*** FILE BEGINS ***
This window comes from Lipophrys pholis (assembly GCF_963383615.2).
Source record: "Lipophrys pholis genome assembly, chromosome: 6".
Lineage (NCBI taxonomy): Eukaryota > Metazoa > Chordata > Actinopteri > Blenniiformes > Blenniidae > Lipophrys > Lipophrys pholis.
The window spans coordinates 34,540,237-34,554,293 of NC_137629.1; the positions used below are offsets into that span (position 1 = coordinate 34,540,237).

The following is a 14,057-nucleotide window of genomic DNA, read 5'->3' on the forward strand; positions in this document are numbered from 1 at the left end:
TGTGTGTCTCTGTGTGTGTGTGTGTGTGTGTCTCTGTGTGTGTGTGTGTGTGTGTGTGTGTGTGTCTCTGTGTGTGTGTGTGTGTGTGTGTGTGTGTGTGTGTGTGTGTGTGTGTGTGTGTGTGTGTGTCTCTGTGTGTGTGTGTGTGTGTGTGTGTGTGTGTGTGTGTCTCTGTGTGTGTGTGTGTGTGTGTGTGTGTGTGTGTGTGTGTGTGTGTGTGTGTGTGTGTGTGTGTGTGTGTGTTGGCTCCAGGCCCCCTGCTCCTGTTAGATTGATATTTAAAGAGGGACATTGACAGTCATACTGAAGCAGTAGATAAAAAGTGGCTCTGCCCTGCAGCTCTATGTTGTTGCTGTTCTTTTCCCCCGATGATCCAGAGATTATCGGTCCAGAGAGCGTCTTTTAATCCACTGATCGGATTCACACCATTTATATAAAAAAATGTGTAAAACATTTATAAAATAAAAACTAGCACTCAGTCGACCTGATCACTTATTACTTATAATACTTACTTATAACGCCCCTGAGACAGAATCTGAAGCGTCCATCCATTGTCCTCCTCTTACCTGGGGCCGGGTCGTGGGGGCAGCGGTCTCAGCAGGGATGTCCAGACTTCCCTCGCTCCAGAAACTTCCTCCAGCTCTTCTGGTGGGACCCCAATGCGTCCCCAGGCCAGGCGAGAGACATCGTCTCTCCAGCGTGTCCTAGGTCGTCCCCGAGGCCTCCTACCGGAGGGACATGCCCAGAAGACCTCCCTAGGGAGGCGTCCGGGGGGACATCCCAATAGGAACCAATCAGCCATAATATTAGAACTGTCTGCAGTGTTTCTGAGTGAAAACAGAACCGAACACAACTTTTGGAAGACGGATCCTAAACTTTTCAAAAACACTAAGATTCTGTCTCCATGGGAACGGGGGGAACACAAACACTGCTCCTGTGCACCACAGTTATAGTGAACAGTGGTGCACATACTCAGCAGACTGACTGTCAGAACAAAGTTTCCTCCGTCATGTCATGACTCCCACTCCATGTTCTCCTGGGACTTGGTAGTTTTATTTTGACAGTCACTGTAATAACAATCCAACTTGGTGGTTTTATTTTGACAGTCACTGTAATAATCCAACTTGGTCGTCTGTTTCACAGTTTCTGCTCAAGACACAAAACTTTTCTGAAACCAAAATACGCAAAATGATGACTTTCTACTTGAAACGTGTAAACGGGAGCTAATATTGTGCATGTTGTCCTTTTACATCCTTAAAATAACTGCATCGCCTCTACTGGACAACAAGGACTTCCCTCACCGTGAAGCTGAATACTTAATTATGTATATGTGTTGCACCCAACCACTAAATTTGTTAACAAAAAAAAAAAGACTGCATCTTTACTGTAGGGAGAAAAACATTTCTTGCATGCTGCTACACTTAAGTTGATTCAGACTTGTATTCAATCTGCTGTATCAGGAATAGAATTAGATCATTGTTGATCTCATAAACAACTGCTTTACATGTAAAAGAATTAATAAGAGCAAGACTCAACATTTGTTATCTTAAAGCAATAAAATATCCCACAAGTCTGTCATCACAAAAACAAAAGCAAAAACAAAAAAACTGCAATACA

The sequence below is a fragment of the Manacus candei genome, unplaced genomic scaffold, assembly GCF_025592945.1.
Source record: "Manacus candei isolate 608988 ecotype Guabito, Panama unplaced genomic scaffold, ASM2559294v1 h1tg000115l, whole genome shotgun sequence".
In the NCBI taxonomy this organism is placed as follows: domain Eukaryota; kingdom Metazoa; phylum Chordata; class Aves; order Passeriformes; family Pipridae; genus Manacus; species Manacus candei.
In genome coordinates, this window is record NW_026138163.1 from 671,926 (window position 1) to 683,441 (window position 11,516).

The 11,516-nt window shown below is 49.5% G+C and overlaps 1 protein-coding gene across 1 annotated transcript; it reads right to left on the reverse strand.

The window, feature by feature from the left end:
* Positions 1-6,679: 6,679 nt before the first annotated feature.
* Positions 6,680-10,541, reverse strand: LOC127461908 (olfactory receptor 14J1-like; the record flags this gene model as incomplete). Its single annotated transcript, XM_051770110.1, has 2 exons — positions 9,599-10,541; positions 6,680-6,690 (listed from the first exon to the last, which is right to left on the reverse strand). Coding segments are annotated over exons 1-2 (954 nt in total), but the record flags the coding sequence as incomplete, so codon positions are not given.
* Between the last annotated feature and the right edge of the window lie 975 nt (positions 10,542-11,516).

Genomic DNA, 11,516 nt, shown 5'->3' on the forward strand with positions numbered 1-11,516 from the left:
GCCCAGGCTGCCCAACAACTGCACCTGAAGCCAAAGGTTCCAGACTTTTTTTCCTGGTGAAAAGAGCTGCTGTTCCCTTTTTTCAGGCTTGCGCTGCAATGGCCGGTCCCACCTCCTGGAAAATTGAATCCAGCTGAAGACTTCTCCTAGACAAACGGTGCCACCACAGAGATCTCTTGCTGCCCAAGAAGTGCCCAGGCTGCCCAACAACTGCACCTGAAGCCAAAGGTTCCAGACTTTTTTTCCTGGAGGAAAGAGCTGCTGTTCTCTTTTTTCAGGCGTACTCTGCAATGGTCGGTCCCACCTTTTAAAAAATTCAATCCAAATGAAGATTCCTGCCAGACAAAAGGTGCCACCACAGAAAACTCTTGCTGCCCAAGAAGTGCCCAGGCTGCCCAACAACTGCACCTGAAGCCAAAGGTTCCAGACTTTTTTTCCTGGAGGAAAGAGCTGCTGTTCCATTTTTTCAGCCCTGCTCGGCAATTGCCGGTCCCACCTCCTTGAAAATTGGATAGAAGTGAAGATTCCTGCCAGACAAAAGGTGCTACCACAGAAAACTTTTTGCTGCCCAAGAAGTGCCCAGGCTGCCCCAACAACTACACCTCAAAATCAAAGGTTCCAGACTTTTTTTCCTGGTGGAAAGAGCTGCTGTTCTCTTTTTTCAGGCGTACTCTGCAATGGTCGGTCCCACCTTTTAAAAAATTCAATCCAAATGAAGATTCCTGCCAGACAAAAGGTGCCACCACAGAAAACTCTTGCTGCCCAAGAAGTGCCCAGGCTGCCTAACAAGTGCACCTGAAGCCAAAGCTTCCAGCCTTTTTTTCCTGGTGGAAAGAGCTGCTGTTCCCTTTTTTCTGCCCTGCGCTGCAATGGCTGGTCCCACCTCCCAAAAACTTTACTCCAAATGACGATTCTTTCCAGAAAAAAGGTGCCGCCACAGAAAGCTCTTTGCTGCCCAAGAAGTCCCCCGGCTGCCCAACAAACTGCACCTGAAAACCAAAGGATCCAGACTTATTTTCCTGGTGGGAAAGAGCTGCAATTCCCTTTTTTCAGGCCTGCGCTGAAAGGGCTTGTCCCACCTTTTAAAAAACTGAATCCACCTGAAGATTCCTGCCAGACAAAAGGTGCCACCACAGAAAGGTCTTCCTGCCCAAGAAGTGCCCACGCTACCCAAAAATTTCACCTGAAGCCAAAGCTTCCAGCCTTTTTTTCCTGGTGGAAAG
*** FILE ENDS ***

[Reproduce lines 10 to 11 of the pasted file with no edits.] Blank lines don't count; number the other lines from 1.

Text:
In genome coordinates, this window is record NW_026138163.1 from 671,926 (window position 1) to 683,441 (window position 11,516).

The 11,516-nt window shown below is 49.5% G+C and overlaps 1 protein-coding gene across 1 annotated transcript; it reads right to left on the reverse strand.